Chicago Encourages You To Be Nice To Your Cab Driver In New Campaign

By Jim Bochnowski in News on Jul 10, 2015 7:18PM

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A yellow cab (Photo by Elena Kovalevich via the Chicagoist Featured Photos pool on Flickr)

After yet another incident of aggressive behavior against a cab driver, the city has launched a public awareness campaign to encourage people to "Be Polite, Not Violent."

We should hope so.

Recently, cab driver Henry Rone was being stiffed out of a fare. He attempted to confront the woman, who proceeded to slap him, knocking his glasses off his face. The glasses shattered and he eventually filed charges against the woman, according to the Chicago Sun-Times. The incident led Rone to wonder:

"Every day, you step out of your house to drive and you worry a little and think, ‘What might happen today?’ Riders should know there is a consequence for doing something to the driver. It will give us more respect."

With that incident in mind, the city has launched a campaign "intended to remind passengers that Chicago's public chauffeurs deserve respect and there is no reason for violence," according to Business Affairs and Consumer Protection Commissioner Maria Guerra Lapacek. Chicago has, of course, seen many more serious incidents against cab drivers, but this video is certainly a step in the right direction.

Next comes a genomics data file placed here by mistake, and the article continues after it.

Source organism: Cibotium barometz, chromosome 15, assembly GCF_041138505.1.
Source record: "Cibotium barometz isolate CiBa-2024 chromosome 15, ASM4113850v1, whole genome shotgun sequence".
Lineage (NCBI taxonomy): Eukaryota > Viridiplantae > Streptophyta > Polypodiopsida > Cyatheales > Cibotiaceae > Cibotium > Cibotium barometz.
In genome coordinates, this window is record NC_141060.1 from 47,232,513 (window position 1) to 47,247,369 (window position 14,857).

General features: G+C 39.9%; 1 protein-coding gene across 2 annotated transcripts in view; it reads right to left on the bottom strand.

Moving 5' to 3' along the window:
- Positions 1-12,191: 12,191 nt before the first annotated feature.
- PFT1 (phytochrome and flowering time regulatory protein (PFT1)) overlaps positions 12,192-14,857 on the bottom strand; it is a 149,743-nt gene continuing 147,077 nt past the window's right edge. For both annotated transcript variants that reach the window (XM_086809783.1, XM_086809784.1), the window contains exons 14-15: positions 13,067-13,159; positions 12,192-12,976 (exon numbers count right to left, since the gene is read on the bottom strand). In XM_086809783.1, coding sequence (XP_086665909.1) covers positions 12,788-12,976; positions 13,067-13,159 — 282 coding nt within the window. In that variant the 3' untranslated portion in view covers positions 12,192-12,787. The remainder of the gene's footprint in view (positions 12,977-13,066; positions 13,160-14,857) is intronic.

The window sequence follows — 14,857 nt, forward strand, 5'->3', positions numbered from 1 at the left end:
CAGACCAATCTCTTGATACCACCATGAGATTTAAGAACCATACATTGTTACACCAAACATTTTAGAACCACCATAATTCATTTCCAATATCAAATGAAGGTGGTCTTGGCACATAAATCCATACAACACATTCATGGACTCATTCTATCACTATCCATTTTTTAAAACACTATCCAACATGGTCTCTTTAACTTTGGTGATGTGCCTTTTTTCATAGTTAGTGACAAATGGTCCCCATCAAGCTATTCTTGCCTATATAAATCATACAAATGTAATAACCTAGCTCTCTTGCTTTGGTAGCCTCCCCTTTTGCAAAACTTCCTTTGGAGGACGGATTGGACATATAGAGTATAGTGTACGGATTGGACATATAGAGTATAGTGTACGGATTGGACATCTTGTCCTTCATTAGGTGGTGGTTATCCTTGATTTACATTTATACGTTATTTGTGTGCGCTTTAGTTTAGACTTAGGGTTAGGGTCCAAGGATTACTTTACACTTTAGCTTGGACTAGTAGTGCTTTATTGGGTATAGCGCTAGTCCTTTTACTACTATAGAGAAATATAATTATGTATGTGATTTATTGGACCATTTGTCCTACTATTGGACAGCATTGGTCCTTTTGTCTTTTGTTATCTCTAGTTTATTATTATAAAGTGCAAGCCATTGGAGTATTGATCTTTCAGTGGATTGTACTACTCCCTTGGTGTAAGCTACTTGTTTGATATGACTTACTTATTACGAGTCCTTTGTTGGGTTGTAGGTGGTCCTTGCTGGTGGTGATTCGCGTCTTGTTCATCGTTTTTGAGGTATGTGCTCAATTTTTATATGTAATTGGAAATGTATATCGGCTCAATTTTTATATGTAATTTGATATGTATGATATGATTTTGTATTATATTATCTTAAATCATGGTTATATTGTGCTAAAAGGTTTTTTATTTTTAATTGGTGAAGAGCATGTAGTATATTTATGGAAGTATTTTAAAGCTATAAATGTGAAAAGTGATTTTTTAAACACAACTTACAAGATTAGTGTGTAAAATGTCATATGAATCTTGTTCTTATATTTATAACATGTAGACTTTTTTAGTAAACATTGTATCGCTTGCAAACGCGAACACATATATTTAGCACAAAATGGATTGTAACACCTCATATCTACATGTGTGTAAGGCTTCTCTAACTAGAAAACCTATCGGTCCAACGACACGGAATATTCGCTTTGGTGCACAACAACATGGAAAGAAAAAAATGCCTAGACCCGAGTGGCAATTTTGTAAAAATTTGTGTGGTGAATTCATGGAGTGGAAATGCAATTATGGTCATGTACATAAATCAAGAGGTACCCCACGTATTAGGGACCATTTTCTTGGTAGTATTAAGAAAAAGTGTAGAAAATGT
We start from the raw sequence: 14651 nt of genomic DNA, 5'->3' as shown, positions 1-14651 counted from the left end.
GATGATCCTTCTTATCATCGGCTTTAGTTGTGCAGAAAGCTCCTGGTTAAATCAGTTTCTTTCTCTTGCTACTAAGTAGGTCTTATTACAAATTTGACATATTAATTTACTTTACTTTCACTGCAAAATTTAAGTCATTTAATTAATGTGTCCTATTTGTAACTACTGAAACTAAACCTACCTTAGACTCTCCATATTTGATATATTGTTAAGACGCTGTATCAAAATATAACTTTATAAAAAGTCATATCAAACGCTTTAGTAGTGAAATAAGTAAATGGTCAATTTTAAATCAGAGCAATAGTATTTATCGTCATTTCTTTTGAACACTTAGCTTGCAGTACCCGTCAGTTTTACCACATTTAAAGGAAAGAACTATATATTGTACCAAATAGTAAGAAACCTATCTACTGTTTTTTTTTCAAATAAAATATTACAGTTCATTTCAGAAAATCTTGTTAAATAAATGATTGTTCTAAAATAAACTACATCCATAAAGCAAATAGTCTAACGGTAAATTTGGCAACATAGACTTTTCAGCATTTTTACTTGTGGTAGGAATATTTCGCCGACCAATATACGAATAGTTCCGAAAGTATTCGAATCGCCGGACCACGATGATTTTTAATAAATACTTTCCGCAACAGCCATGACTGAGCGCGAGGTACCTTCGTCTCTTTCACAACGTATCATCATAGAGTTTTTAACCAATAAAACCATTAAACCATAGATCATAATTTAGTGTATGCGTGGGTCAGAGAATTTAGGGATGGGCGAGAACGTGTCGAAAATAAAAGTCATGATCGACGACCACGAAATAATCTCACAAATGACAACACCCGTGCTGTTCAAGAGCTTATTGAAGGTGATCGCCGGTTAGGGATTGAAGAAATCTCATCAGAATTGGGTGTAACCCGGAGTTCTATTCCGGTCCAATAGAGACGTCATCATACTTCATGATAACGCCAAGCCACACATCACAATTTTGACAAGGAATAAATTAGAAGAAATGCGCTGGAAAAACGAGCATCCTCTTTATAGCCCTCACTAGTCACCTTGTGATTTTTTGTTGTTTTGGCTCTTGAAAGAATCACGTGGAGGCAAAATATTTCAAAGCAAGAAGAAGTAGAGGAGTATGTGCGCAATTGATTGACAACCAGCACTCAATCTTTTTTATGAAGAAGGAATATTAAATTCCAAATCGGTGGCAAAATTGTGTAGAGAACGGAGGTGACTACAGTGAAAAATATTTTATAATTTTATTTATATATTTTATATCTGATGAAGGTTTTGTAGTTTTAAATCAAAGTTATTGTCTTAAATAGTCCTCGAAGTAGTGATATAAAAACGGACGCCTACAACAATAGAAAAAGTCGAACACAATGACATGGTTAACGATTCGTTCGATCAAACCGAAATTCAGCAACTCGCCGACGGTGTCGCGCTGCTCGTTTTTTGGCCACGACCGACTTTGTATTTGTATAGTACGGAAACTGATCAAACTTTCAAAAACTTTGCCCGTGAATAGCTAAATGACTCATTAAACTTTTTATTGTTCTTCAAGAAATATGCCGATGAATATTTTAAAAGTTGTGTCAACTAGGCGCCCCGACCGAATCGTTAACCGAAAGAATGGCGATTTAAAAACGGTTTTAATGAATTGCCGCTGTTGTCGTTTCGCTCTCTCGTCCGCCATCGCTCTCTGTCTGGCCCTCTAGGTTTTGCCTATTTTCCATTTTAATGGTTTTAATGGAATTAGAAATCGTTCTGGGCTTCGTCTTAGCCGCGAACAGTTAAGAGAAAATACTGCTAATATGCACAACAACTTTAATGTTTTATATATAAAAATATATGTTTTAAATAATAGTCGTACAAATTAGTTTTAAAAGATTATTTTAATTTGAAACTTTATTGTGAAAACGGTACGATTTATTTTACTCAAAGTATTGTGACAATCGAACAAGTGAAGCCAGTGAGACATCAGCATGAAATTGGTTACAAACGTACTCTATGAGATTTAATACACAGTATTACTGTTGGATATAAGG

Given how rough cab drivers' jobs are, it seems fairly obvious that you should be nicer to them and not punch them in the face. It's just common courtesy, and I really can't believe it requires a video reminder.

The complete inappropriateness of violence against cab drivers aside, while we're on the subject of taxi etiquette, we'd like to see a reminder to cab drivers that passengers don't need any more unsolicited life advice. Not everyone enjoys being trapped in a conversation with a stranger about politics, religion or other subjects that usually are off limits in polite social settings. (Editor's Note: And knock it off with hitting on your passengers, cab drivers. It's creepy, completely not ok, and we're tired of walking an extra block home after faking our home address when we've had to decline giving you our number. This isn't speed dating, it's a business transaction.)